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She Kept Her Gude Auld House

Updated: Dec 16, 2021

In addition to continuing to introduce you to our members and board, we will begin sharing the stories of strong and remarkable women from Scottish history and lore. We hope you enjoy.

Born circa 1312, Lady Agnes Randolf was nicknamed Black Agnes due to her dark hair and olive complexion. In her youth she fought for her father’s uncle, Robert the Bruce, but Black Agnes, Countess of Dunbar and March, is immortalized in song due to her later exploits, successfully defending her castle against English attack without firing a shot. This is her story.

On the 13th day of January 1338, English forces numbering 20,000 strong and led by William Matagu, First Earl of Salisbury, arrived outside the gates of Dunbar Castle, in the town of Berwick, near East Lothian. Her husband, the Earl of Dunbar and March, had left for the northern region to fight with the Scottish troops against the English.

Agnes was now in charge of the castle, kept company by a few guards, as well as house and maid servants. The Earl of Salisbury, upon learning that her husband was away, set his sights on the strategically located castle, having every expectation for an easy victory. Well, not so much.

In response to his initial request for her surrender she is quoted as saying:

‘Of Scotland’s King I haud my house,

He pays me meat and fee,

And I will keep my gude auld house,

While my house will keep me.’

Not amused, the Earl opened the siege by hurling large rocks at the castle wall with his trusty catapult.

Agnes, showing her disdain, sent her maid servants out on the ramparts between attacks (of course dressed in their Sunday finest) to make a show of using their handkerchiefs to dust off the marks left by the rocks. But it did not end there. Over the next few months, she continued to foil and counter one attack and bribery attempt after another.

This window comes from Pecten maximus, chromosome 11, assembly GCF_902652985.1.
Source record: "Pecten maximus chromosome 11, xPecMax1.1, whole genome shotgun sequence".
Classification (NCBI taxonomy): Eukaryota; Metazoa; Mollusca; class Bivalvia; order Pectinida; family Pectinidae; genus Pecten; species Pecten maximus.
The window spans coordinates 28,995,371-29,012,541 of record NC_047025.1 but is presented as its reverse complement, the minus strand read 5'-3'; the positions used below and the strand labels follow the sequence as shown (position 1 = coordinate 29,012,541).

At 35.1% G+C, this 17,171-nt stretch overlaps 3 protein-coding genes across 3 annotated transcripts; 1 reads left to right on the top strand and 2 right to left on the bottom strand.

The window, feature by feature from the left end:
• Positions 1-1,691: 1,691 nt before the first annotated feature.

Dunbar Castle then & now.

By spring, with castle supplies running low, the Earl of Salisbury sensed victory was close. However, a neighbor, Sir Alexander Ramsay, snuck in supplies through the castle’s hidden waterway. To celebrate the occasion, Agnes graciously offered to share wine and fresh baked bread with the Earl. Infuriated by the news of her refreshed supplies, the Earl paraded her previously captured brother, and threatened to murder him if she did not surrender. Her response was for him to proceed with the execution as her brother had no children, and she would therefore inherit his title and become the next Earl of Moray. Caught off guard by her perceived indifference, the Earl of Salisbury spared her brother’s life.

Finally, in June 1338, after five months of siege, the Earl of Salisbury gave up and departed. It is said that as her would- be conquerors marched away, the men made up a song:

“She makes a stir in tower and trench,

That brawling, boisterous, Scottish wench;

Came I early, came I late.

I found Agnes at the gate.’

But I think I prefer Sir Walter Scott’s sentiment when he said, “From the record of Scottish heroes, none can presume to erase her.”


To read a poem about Black Agnes that won first place at the 2017 Arkansas Scottish Festival Annual Celtic Poetry Contest, click here.


PHOTO CREDITS: Black Agnes: As depicted in a 1906 children’s book.
Siege of Dunbar, from The Book of History, Vol. IX pg. 3919 (London, 1914) Dunbar Castle: Clan Dunbar website. 

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